By Alan Scherstuhl
By Stephanie Zacharek
By Carolina Del Busto
By Amy Nicholson
By Simon Abrams
By Kevin Dilmore
By New Times
By Amy Nicholson
The movie aspires to political bravado. It condemns corrupt Chinese justice and equivocal Western diplomacy. Richard Gere plays Moore, the cunning corporate attorney for a telecommunications giant. At the start, he sews up a deal for the first American-Chinese joint satellite venture. (He smilingly persuades Communist officials that broadcasting prurient and violent Hollywood shows will demonstrate the decadence of capitalist values.) Then he celebrates by bedding down a local model. He wakes up the next morning with the police flashing lights in his face and the model dead in his hotel room. For geopolitical reasons, the American embassy keeps his crisis out of the press. He's a liability to his business, too: The scandal costs the company its contract. The one friend Moore has is his court-appointed defense advocate, Shen Yuelin (Bai Ling). Even she, at first, wants only to plead guilty. In China, as in Puritan New England, the motto is, "Leniency for those who confess. Severity for those who resist."
How about leniency for those who just want a good movie? Robert King was reportedly inspired to write the script after a shock he endured on a European trip, when Italian police jumped into his train compartment and tried to grab his younger sister. (It was a case of mistaken identity.) The root idea is to trap a complacent American in a cryptic legal system. But topicality swamps that notion when it's transferred to a setting as politically charged as contemporary China. The expose of injustice in Beijing overwhelms any swipes at American overconfidence, and the "thriller" elements are patchy and lifeless--a waxy clump of litchi nuts.
I hated Midnight Express, in which Turkish jailers tortured an American youth, but I could see why it was "relevant": In the '60s and '70s, a lot of U.S. students hiked blithely from country to country with contraband in their backpacks. Is Red Corner meant to be a similar warning for crackerjack counsels of powerful conglomerates? Of course not. But the gimmick of having a hotshot WASP like Jack Moore run through a Chinese jail and court is so contorted it's insulting: an open admission that Americans wouldn't pay to see a human-rights drama otherwise. Although the director, Jon Avnet (Fried Green Tomatoes), painstakingly details the brutality of Beijing trial and punishment, dropping an American into the mix confuses rather than strengthens his diatribe. You wonder whether some of the atrocities meant to be typical--Moore is forced to watch a videotape of a mass execution--are instead reserved for special guests.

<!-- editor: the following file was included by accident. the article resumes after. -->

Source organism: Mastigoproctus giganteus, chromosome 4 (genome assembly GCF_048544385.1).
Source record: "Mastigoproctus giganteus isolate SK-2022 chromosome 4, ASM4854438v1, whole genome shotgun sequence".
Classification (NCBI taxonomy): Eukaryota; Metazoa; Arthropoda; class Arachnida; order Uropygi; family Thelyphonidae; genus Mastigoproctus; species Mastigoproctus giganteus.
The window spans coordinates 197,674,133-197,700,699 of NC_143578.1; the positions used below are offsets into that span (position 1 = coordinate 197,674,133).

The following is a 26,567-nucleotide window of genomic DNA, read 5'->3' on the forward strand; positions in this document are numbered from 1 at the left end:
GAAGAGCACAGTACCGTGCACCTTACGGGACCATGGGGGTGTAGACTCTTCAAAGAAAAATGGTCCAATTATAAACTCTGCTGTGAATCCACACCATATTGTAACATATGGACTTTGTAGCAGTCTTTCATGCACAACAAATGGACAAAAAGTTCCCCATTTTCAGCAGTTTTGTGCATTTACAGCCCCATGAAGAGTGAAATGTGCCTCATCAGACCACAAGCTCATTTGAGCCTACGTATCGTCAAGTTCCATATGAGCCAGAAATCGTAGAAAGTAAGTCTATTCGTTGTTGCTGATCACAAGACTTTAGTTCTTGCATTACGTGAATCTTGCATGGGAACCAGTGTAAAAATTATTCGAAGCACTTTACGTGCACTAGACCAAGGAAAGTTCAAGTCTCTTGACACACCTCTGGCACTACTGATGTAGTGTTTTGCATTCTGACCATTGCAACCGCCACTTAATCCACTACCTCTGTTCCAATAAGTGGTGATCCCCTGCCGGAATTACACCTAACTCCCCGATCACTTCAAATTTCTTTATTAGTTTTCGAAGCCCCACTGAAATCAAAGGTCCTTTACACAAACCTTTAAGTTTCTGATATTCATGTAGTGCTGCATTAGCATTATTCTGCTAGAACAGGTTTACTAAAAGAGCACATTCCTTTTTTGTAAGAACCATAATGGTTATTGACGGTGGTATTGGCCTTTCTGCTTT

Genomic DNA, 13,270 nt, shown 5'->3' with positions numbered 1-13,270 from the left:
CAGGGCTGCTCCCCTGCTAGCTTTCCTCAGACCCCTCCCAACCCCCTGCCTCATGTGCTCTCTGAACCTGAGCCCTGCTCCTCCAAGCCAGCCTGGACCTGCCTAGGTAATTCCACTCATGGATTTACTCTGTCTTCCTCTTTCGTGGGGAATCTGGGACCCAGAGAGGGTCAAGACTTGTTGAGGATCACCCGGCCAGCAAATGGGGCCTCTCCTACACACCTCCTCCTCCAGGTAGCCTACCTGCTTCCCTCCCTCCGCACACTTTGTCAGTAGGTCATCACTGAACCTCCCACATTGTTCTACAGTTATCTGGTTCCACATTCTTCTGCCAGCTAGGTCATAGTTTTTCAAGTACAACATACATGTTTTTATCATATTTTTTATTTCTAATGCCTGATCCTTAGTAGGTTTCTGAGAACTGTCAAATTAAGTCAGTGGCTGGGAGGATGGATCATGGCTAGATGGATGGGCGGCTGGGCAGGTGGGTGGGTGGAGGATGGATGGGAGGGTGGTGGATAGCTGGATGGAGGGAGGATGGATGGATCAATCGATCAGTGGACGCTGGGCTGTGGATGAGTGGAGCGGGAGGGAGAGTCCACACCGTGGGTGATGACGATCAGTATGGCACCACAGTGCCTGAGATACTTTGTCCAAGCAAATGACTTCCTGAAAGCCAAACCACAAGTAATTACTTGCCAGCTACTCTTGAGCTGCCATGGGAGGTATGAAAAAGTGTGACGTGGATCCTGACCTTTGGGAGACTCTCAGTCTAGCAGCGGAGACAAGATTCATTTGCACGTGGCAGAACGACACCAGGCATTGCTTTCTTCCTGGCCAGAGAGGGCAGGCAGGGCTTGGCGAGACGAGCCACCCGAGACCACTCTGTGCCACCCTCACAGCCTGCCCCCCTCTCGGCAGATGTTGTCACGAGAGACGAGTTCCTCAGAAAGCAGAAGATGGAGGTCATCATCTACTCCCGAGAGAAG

I was astounded to learn that the entire Chinese legal code can be contained in one modest volume, and that Beijing's courtrooms are as dominated by women as New York's or Boston's in my favorite network shows. (Tsai Chin, as Presiding Chairman Xu, looks exactly like Linda Hunt in the ABC series The Practice.) But the intriguing marginalia fail to put any kick into the empty bong of a narrative. Since the mystery depends on last-minute revelations, it's catastrophic for the director to be "atmospheric" and trippy when he should be nailing down the crucial action. From the beginning, Avnet indulges in freak-out cuts and lighting; it takes a minute to realize that the girl sketching Moore at a nightclub table is the model he ogled on the runway. Their one-night stand is fractured and oblique, an avant-garde slide show. You can't comprehend what happened until Moore later lays it out for his lawyer. Even after Moore and Yuelin team up, Avnet lathers on would-be poetic suggestions, cross-cutting as if to imply a telepathic link between them, or punctuating the action with close-ups of butchered poultry when Moore's goose seems cooked.
Bai Ling's Yuelin shoulders the bulk of the script's earnest doggerel: Twice she says that emotion fills the bamboo in Beijing's Purple Bamboo Park. (Those wise in the ways of the movie East know the Purple Bamboo Park is where she'll go to escape stress and renew herself.) She does spank the movie to life whenever her lines permit, particularly when she tests her concept of legal defense against Moore's. She's tough yet pliant, a willow who generally won't weep. But Yuelin eventually turns to mush. Ling's magnetic presence alone can't lend credence to Yuelin's bonding with her client--an Apollonian love so swift and strong that, before you can say "Jack Moore" three times, each risks safety and freedom for the other, or the Other.
Gere can't help prodding viewers to recall his off-camera protests against Chinese rule of Tibet. (This movie seems to have Tibet in it, even if it doesn't.) Unfortunately, as an actor, he's worse than self-contained--he's vacuum-packed. His peaks of fervor are like imitation tantrums. And Yuelin and Moore's bouts of mutual self-sacrifice verge on the middlebrow camp of Contact. We discover that Yuelin must "speak up" the way she didn't when she saw her father shamed in the Cultural Revolution. And Moore must commit to another person the way he hasn't since his wife and daughter died in a crushed San Francisco taxi. If Ling's character can at least claim historical authority, Gere's is the stuff of Peking soap opera. The bombast and histrionics of Red Corner treat the melting of a big star's heart as the equivalent of the thawing of a nation.
Directed by Jon Avenet; with Richard Gere.
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